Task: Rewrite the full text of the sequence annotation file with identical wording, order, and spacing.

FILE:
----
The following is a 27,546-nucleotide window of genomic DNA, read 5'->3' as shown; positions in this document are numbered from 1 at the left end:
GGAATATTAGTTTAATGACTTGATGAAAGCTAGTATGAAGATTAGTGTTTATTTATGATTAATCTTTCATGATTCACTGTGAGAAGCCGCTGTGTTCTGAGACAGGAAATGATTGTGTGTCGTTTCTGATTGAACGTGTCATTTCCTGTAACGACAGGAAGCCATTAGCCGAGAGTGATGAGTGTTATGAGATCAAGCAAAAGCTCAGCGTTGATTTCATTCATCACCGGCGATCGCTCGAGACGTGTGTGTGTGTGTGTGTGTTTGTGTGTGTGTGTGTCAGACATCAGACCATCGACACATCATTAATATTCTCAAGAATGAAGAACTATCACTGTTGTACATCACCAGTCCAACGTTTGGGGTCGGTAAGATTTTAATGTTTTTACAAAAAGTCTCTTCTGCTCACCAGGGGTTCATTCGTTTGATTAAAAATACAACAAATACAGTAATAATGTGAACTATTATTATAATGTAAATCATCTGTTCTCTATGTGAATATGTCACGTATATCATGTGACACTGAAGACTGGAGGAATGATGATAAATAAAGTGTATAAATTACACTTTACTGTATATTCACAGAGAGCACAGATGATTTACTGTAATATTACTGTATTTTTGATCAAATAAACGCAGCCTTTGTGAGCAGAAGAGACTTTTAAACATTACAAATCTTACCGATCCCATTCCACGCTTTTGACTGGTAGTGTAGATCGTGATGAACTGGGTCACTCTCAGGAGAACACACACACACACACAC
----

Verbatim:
The following is a 27,546-nucleotide window of genomic DNA, read 5'->3' as shown; positions in this document are numbered from 1 at the left end:
GGAATATTAGTTTAATGACTTGATGAAAGCTAGTATGAAGATTAGTGTTTATTTATGATTAATCTTTCATGATTCACTGTGAGAAGCCGCTGTGTTCTGAGACAGGAAATGATTGTGTGTCGTTTCTGATTGAACGTGTCATTTCCTGTAACGACAGGAAGCCATTAGCCGAGAGTGATGAGTGTTATGAGATCAAGCAAAAGCTCAGCGTTGATTTCATTCATCACCGGCGATCGCTCGAGACGTGTGTGTGTGTGTGTGTGTTTGTGTGTGTGTGTGTCAGACATCAGACCATCGACACATCATTAATATTCTCAAGAATGAAGAACTATCACTGTTGTACATCACCAGTCCAACGTTTGGGGTCGGTAAGATTTTAATGTTTTTACAAAAAGTCTCTTCTGCTCACCAGGGGTTCATTCGTTTGATTAAAAATACAACAAATACAGTAATAATGTGAACTATTATTATAATGTAAATCATCTGTTCTCTATGTGAATATGTCACGTATATCATGTGACACTGAAGACTGGAGGAATGATGATAAATAAAGTGTATAAATTACACTTTACTGTATATTCACAGAGAGCACAGATGATTTACTGTAATATTACTGTATTTTTGATCAAATAAACGCAGCCTTTGTGAGCAGAAGAGACTTTTAAACATTACAAATCTTACCGATCCCATTCCACGCTTTTGACTGGTAGTGTAGATCGTGATGAACTGGGTCACTCTCAGGAGAACACACACACACACACAC